You may have to repay some of the advance child tax credit next year. Here’s what to know
As professionals, we must consider how to address the ripple effect of the repeal of the alimony tax deduction and other uncertainties in the new tax law. Divorce has become a tax strategy game with no clear direction.
Many couples who are racing to divorce in 2018 may be surprised to learn that even though the tax character of alimony remains unchanged in 2018 and will be grandfathered, other changes in personal and business income taxes will absolutely impact their financial outcomes. Clearly, the spectrum of changes in the “Tax Cuts and Jobs Act” (H.R. 1) for individuals ranges from tax brackets, deductions, and tax credits to tax shelters.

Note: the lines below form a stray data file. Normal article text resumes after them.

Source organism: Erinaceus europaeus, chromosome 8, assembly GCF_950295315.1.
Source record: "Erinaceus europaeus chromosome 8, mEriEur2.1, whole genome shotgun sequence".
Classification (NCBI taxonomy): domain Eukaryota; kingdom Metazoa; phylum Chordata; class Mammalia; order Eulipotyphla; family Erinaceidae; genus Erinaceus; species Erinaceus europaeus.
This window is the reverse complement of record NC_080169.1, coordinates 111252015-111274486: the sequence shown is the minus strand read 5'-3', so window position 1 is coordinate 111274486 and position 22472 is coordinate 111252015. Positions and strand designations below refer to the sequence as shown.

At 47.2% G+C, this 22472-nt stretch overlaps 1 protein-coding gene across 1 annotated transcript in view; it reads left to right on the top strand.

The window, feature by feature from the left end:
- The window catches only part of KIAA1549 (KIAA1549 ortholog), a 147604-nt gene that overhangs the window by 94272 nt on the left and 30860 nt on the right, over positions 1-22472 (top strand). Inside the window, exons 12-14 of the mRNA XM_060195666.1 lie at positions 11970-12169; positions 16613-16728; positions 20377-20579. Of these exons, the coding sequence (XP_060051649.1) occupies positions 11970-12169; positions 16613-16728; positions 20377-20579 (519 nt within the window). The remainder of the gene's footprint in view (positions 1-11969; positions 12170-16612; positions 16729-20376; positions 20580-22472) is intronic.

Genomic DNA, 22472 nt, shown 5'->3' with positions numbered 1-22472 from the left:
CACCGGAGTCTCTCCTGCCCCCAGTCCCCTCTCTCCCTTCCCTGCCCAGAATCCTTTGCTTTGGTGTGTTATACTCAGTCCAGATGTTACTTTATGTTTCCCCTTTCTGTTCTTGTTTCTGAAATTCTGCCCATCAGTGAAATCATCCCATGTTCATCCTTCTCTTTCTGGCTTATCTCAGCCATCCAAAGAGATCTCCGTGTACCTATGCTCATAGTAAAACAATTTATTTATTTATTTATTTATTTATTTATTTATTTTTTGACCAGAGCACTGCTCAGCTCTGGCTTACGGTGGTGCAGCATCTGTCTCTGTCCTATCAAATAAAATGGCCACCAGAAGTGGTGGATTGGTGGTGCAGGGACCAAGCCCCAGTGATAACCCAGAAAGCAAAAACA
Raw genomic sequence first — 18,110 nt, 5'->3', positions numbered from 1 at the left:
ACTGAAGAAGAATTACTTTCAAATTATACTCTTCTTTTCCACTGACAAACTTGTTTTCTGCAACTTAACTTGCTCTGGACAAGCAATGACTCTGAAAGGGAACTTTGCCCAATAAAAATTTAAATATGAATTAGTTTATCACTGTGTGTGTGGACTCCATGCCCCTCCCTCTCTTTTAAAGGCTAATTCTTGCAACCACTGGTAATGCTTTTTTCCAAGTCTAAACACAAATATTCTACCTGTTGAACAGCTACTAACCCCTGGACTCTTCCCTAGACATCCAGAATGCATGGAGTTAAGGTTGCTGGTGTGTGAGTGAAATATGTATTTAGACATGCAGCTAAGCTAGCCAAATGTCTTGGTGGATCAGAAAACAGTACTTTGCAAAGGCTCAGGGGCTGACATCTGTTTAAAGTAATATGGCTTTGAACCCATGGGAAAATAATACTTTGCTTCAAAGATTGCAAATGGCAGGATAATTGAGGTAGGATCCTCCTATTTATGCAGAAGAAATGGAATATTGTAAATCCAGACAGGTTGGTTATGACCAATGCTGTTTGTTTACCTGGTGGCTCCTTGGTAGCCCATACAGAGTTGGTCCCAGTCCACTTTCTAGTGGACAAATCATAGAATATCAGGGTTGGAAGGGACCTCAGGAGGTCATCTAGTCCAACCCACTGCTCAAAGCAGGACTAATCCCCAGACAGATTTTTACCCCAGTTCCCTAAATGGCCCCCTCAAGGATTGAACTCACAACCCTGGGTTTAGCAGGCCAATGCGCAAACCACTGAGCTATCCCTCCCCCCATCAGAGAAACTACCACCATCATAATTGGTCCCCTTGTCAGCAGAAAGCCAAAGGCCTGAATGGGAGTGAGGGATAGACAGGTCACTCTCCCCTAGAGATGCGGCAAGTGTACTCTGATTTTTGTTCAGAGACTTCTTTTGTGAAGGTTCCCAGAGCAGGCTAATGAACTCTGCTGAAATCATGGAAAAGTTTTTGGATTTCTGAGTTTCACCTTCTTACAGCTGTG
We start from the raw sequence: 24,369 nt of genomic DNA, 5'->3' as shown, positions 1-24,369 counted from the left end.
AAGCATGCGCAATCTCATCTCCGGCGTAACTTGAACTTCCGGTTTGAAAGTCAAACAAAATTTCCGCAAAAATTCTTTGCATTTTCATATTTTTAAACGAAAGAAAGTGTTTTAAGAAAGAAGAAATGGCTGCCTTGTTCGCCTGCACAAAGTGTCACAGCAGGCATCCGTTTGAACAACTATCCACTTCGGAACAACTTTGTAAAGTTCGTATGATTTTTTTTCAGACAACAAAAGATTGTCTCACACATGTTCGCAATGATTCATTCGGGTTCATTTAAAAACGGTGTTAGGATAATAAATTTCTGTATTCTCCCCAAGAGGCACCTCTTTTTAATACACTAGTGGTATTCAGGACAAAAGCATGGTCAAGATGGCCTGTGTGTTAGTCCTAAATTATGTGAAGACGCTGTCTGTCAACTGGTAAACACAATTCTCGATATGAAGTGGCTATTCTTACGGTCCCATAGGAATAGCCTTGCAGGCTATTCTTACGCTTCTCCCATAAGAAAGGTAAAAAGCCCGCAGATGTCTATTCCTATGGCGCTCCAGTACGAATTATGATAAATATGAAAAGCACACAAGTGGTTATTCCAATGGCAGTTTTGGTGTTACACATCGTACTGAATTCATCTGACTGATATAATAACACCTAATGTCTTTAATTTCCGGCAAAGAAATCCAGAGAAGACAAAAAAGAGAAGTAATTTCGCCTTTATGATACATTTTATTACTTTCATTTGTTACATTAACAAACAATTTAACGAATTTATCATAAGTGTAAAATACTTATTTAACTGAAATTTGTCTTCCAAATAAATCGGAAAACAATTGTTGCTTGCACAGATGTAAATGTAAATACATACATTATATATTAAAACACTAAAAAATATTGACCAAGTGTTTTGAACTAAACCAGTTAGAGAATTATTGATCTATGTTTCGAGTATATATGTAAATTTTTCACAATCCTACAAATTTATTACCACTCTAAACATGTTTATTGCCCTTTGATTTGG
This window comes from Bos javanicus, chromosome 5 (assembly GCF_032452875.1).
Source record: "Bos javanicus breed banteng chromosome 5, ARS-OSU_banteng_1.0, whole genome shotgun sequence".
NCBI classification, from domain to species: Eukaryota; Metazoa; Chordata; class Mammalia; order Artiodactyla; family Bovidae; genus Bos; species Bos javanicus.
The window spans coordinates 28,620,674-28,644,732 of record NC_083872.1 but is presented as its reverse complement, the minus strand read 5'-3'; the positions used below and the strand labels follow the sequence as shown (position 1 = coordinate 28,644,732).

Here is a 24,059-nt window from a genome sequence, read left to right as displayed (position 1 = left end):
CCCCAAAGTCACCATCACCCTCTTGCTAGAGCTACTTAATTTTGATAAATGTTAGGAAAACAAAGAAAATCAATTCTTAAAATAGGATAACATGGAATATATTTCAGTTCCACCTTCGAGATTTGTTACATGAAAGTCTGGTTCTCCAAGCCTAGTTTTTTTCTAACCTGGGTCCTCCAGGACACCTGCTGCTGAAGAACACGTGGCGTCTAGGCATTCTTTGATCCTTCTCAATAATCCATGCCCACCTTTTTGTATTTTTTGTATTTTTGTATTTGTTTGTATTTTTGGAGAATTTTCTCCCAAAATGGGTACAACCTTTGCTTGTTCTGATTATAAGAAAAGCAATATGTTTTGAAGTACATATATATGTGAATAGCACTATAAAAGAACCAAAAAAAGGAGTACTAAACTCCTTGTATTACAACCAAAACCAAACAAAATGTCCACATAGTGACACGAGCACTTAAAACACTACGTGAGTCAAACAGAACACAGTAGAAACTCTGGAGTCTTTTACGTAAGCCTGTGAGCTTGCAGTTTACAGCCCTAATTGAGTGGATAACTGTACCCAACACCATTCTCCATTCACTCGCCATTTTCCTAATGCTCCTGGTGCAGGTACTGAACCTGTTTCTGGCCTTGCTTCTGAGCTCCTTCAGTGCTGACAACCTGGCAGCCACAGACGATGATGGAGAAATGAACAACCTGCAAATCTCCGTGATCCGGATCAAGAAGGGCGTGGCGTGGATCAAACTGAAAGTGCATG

Most of us do not give it another thought and simply assume we can contribute to an IRA if we meet IRS income criteria. But what if your only source of income is alimony? Guess what – the new tax law changes may just eliminate your only means to save in a retirement account.
Couples who have made the decision to divorce in 2018 may be surprised to learn that changes in personal and business income taxes will impact the financial outcomes of their divorce. It is unclear if the new tax rules will make divorce more or less difficult to negotiate legally or financially.